How to Combine Perennial Flowers in the Garden

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Perennial beds brighten the landscape.

Many new gardeners worry that they do not have the skills necessary to design their own perennial beds. Most are surprised to discover that many experienced gardeners do not have a specific garden plan. The assumption, of course, is that there is some magical formula for designing an attractive flower garden. The truth is, much of gardening design is the result of trial and error and a reflection of personal taste. By following a few basic guidelines, nearly anyone can design an attractive and functional perennial bed.

Instructions

    • 1

      Decide on an overall style for your perennial bed. Formal garden beds follow a strict pattern and usually mimic geometric shapes. Borders are created in straight lines and the layout is based on symmetry. Informal gardens follow the terrain and flow naturally as though they have sprung from nature. Both create visual stimulation and make a statement about your personal style. Formal gardens require more care, but can be dramatic. Informal gardens are more forgiving and allow you to experiment with new plants without worries about balance and form.

    • 2

      Consider the overall height and size of plants at maturity. What looks like a cute little plant to tuck into the corner of the bed in the spring may turn out to be a towering plant that blocks your view of other smaller plants. As a rule, tall plants should be placed at the back of gardens viewed from one angle and the center of those viewed from multiple angles. Medium-size plants fill in the interior of the bed, while short mounding plants make up the border.

    • 3

      Vary the texture of your plants. Choose contrast such as fine frilly foliage with big bold leaves to add interest to your perennial bed. Keep in mind leftover foliage from spring blooming bulbs when planning for contrast. Daylilies and iris foliage remains green and spiky throughout the year. Pair them with a contrasting texture.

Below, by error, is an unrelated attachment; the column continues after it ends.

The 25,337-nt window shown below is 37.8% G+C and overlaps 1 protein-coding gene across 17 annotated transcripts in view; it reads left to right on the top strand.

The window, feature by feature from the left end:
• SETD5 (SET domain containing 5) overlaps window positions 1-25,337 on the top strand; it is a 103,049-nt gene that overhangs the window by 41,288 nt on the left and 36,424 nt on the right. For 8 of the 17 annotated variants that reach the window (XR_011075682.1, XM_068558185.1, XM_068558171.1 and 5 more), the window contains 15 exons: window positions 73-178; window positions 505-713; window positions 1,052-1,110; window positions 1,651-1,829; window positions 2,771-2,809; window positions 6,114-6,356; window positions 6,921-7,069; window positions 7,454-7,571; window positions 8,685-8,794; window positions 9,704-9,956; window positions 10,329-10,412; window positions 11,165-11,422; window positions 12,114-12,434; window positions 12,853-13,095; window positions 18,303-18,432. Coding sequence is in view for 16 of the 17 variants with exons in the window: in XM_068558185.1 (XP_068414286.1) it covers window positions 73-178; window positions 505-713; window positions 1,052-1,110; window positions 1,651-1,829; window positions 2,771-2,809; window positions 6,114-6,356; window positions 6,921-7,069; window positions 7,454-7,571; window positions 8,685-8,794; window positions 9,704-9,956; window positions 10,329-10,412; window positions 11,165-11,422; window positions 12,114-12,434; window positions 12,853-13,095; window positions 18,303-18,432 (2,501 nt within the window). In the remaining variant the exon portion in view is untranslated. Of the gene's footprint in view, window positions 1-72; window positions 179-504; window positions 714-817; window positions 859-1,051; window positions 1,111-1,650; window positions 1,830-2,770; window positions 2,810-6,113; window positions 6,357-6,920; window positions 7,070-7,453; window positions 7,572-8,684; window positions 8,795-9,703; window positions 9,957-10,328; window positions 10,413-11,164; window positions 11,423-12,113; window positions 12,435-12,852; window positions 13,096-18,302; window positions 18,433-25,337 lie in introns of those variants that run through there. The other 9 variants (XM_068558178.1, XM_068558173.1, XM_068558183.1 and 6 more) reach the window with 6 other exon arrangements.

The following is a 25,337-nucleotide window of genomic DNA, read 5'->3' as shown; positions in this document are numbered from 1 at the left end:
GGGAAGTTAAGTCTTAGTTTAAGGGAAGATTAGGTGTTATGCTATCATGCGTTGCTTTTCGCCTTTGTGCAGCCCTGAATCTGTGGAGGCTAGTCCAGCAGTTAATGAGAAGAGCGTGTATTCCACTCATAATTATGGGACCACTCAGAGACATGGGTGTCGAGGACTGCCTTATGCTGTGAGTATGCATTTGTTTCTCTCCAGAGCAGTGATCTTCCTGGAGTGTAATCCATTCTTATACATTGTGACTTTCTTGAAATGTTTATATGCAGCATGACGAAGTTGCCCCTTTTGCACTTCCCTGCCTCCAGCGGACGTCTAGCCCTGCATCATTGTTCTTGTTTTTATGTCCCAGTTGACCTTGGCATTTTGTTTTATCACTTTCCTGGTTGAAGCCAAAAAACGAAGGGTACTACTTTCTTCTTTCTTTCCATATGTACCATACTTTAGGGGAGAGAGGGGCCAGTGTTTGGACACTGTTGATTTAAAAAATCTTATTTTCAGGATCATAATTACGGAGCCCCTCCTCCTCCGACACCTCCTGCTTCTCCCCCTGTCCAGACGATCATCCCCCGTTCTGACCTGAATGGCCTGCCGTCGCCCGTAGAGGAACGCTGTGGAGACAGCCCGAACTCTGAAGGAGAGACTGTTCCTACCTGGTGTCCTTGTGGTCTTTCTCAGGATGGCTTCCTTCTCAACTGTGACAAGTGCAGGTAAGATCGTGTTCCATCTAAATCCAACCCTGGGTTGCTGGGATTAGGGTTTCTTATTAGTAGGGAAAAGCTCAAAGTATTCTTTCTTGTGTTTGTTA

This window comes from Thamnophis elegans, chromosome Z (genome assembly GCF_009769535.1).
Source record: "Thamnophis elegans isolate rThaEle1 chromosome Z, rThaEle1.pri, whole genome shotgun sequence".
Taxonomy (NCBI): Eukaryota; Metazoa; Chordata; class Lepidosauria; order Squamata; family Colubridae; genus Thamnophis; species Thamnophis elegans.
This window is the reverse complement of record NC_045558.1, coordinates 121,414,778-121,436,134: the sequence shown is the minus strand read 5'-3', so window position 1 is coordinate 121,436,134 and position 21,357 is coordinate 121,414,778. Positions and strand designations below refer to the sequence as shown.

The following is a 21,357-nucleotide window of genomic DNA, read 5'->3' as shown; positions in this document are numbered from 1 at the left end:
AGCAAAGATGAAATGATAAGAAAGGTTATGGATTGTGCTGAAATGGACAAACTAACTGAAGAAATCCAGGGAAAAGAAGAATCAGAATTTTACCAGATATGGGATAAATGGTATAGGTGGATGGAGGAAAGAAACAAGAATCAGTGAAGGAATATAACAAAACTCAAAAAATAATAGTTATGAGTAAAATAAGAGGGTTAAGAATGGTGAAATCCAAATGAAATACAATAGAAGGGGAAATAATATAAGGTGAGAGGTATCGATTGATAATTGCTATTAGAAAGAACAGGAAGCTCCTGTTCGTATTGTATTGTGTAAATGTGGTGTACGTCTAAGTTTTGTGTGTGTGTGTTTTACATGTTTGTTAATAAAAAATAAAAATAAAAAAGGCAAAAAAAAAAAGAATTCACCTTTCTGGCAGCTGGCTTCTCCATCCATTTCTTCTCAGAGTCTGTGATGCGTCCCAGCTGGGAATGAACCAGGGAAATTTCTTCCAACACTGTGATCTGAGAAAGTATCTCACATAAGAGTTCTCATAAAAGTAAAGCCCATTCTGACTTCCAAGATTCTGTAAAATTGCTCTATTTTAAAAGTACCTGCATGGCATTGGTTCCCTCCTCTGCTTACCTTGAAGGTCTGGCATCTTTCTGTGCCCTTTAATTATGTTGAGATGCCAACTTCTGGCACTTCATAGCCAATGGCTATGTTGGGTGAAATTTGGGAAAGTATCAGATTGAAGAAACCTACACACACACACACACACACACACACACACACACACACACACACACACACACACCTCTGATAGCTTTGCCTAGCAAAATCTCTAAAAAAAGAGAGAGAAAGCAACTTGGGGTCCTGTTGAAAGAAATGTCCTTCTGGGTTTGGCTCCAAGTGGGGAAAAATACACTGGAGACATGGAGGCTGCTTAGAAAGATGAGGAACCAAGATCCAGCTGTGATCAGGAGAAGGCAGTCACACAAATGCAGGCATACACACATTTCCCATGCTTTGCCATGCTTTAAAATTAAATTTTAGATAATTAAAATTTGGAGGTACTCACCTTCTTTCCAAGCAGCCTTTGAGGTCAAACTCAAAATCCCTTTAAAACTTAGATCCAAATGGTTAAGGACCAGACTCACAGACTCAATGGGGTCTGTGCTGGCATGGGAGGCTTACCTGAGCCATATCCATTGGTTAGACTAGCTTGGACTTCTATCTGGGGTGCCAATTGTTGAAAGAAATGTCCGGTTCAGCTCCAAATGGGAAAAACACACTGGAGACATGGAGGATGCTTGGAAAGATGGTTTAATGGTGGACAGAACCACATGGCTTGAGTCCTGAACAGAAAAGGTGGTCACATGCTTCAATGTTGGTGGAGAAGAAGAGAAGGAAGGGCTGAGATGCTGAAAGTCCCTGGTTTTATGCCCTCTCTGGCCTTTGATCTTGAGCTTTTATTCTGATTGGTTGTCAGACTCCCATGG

• 4

      Consider the color scheme you prefer. Monochrome gardens planted with several flowers in varying hues of the same color can be impressive. Many gardeners prefer to add flowers that provide sharp contrast by choosing colors on the opposite sides or the color wheel. Pairing shades of purple with shades or yellow-orange creates a dramatic show of color, while pairing soft pastels such as pinks, whites and blues exudes romance.

    • 5

      Select perennials that bloom a different times to keep the garden alive with color. Many perennials bloom profusely for a few weeks and then cease blooming until the next year. By planting flowers expected to bloom at different times, your garden becomes an ever-changing display of color from early spring until fall.

Tips & Warnings

  • Don't be afraid to experiment with the flowers you prefer. Flowers can always be moved if they don't work out, but you'll never know how a new plant will work out until you try.

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  • Photo Credit Thinkstock/Comstock/Getty Images

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